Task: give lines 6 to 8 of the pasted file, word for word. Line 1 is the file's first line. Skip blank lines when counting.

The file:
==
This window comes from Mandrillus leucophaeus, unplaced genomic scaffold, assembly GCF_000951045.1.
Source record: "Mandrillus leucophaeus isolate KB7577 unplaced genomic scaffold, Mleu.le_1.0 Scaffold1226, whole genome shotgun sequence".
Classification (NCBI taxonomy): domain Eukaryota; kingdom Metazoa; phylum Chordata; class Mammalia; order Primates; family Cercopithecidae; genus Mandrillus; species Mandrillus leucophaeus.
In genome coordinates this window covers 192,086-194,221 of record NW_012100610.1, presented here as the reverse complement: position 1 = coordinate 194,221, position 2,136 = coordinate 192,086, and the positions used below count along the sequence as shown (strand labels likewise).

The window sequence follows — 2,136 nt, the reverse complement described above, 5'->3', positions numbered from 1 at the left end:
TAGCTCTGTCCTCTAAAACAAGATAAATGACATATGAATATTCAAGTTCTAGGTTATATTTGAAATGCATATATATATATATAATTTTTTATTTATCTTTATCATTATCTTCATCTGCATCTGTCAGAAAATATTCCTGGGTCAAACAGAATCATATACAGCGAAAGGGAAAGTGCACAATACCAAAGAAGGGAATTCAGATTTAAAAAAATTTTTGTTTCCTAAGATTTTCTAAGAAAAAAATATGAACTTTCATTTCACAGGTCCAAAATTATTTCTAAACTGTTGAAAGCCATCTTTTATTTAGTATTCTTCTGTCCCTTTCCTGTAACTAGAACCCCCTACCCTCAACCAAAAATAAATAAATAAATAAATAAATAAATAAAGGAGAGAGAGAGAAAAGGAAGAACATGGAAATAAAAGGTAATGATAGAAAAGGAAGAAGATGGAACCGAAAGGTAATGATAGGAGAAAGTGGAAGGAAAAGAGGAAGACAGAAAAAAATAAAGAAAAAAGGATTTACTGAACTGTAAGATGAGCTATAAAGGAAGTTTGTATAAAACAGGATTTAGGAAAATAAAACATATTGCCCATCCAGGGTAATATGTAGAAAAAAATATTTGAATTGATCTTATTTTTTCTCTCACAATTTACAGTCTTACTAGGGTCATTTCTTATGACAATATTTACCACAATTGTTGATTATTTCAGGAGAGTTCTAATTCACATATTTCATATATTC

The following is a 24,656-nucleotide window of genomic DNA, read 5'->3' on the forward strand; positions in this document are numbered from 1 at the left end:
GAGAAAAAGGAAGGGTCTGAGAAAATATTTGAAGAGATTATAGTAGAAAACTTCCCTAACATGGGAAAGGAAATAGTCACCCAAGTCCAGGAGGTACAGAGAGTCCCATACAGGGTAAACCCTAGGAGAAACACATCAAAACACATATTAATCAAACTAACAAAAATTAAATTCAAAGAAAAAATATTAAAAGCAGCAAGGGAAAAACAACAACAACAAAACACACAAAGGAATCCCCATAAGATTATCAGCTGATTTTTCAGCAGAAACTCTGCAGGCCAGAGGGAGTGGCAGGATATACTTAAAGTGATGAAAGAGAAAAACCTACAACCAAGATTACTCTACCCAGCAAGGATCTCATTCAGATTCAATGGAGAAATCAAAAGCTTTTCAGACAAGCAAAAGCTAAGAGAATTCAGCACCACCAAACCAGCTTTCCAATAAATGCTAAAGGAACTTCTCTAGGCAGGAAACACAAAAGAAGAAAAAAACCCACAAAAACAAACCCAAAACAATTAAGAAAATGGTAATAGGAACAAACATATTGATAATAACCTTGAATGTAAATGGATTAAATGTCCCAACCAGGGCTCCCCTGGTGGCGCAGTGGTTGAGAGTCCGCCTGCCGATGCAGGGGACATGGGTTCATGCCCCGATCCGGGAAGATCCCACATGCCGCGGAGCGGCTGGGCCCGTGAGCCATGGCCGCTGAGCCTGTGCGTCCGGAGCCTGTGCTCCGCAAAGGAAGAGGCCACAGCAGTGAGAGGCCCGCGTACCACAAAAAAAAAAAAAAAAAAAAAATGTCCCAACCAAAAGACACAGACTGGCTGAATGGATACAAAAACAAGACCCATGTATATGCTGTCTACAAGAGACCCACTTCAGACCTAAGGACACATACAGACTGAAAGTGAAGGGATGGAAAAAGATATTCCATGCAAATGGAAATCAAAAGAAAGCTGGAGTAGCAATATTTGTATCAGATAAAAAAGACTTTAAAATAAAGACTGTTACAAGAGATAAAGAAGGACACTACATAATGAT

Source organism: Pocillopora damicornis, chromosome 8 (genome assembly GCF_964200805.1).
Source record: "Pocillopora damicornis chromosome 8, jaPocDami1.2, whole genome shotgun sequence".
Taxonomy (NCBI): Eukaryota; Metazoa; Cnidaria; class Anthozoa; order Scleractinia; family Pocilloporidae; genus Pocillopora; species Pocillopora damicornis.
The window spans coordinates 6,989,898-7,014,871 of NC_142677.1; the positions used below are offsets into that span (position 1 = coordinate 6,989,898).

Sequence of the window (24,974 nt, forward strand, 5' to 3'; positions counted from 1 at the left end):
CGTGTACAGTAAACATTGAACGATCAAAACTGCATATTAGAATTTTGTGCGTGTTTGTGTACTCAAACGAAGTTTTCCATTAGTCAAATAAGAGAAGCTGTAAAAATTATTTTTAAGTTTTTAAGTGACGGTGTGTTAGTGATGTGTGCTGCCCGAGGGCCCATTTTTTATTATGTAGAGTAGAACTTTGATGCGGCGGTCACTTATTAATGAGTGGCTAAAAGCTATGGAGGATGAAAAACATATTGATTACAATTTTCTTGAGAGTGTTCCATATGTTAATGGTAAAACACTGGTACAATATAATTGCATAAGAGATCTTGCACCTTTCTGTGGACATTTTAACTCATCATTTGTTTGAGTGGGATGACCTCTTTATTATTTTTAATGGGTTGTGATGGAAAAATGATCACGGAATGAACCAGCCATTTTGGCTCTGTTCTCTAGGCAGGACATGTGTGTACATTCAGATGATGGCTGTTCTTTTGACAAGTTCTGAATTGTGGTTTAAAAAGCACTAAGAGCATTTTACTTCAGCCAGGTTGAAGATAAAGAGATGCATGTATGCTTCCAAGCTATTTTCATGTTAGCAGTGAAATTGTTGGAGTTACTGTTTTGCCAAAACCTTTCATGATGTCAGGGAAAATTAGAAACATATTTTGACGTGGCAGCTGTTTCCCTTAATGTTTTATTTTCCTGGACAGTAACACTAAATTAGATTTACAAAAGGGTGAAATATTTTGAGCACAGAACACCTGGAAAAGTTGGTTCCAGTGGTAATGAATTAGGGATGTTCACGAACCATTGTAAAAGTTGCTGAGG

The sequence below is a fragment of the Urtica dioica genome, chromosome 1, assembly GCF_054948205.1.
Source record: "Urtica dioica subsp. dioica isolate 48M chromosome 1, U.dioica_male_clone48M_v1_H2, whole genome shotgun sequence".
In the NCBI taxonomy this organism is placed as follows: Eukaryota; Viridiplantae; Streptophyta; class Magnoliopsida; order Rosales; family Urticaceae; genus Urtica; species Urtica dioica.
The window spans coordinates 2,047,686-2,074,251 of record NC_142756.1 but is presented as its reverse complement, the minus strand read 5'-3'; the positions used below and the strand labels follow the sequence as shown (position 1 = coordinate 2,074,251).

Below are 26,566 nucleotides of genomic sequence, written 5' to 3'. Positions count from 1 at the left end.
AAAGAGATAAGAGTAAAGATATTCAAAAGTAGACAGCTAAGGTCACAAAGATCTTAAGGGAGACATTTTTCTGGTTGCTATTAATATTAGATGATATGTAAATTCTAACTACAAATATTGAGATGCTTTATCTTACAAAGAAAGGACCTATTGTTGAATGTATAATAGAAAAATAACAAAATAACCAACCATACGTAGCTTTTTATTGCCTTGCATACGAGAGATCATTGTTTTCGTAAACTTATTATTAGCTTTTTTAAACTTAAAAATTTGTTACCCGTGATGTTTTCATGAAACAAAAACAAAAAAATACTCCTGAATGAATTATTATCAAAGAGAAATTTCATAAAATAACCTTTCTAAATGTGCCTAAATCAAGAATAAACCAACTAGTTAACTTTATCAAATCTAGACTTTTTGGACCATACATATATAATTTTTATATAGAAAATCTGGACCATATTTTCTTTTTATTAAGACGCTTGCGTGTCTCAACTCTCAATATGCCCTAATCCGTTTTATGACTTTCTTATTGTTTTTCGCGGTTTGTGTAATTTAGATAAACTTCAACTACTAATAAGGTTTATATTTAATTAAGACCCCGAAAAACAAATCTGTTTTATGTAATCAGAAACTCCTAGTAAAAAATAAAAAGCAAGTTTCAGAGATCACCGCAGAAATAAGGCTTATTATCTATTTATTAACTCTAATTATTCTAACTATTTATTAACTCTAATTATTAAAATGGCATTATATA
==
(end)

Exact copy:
TAGCTCTGTCCTCTAAAACAAGATAAATGACATATGAATATTCAAGTTCTAGGTTATATTTGAAATGCATATATATATATATAATTTTTTATTTATCTTTATCATTATCTTCATCTGCATCTGTCAGAAAATATTCCTGGGTCAAACAGAATCATATACAGCGAAAGGGAAAGTGCACAATACCAAAGAAGGGAATTCAGATTTAAAAAAATTTTTGTTTCCTAAGATTTTCTAAGAAAAAAATATGAACTTTCATTTCACAGGTCCAAAATTATTTCTAAACTGTTGAAAGCCATCTTTTATTTAGTATTCTTCTGTCCCTTTCCTGTAACTAGAACCCCCTACCCTCAACCAAAAATAAATAAATAAATAAATAAATAAATAAAGGAGAGAGAGAGAAAAGGAAGAACATGGAAATAAAAGGTAATGATAGAAAAGGAAGAAGATGGAACCGAAAGGTAATGATAGGAGAAAGTGGAAGGAAAAGAGGAAGACAGAAAAAAATAAAGAAAAAAGGATTTACTGAACTGTAAGATGAGCTATAAAGGAAGTTTGTATAAAACAGGATTTAGGAAAATAAAACATATTGCCCATCCAGGGTAATATGTAGAAAAAAATATTTGAATTGATCTTATTTTTTCTCTCACAATTTACAGTCTTACTAGGGTCATTTCTTATGACAATATTTACCACAATTGTTGATTATTTCAGGAGAGTTCTAATTCACATATTTCATATATTC

The following is a 24,656-nucleotide window of genomic DNA, read 5'->3' on the forward strand; positions in this document are numbered from 1 at the left end:
GAGAAAAAGGAAGGGTCTGAGAAAATATTTGAAGAGATTATAGTAGAAAACTTCCCTAACATGGGAAAGGAAATAGTCACCCAAGTCCAGGAGGTACAGAGAGTCCCATACAGGGTAAACCCTAGGAGAAACACATCAAAACACATATTAATCAAACTAACAAAAATTAAATTCAAAGAAAAAATATTAAAAGCAGCAAGGGAAAAACAACAACAACAAAACACACAAAGGAATCCCCATAAGATTATCAGCTGATTTTTCAGCAGAAACTCTGCAGGCCAGAGGGAGTGGCAGGATATACTTAAAGTGATGAAAGAGAAAAACCTACAACCAAGATTACTCTACCCAGCAAGGATCTCATTCAGATTCAATGGAGAAATCAAAAGCTTTTCAGACAAGCAAAAGCTAAGAGAATTCAGCACCACCAAACCAGCTTTCCAATAAATGCTAAAGGAACTTCTCTAGGCAGGAAACACAAAAGAAGAAAAAAACCCACAAAAACAAACCCAAAACAATTAAGAAAATGGTAATAGGAACAAACATATTGATAATAACCTTGAATGTAAATGGATTAAATGTCCCAACCAGGGCTCCCCTGGTGGCGCAGTGGTTGAGAGTCCGCCTGCCGATGCAGGGGACATGGGTTCATGCCCCGATCCGGGAAGATCCCACATGCCGCGGAGCGGCTGGGCCCGTGAGCCATGGCCGCTGAGCCTGTGCGTCCGGAGCCTGTGCTCCGCAAAGGAAGAGGCCACAGCAGTGAGAGGCCCGCGTACCACAAAAAAAAAAAAAAAAAAAAAATGTCCCAACCAAAAGACACAGACTGGCTGAATGGATACAAAAACAAGACCCATGTATATGCTGTCTACAAGAGACCCACTTCAGACCTAAGGACACATACAGACTGAAAGTGAAGGGATGGAAAAAGATATTCCATGCAAATGGAAATCAAAAGAAAGCTGGAGTAGCAATATTTGTATCAGATAAAAAAGACTTTAAAATAAAGACTGTTACAAGAGATAAAGAAGGACACTACATAATGAT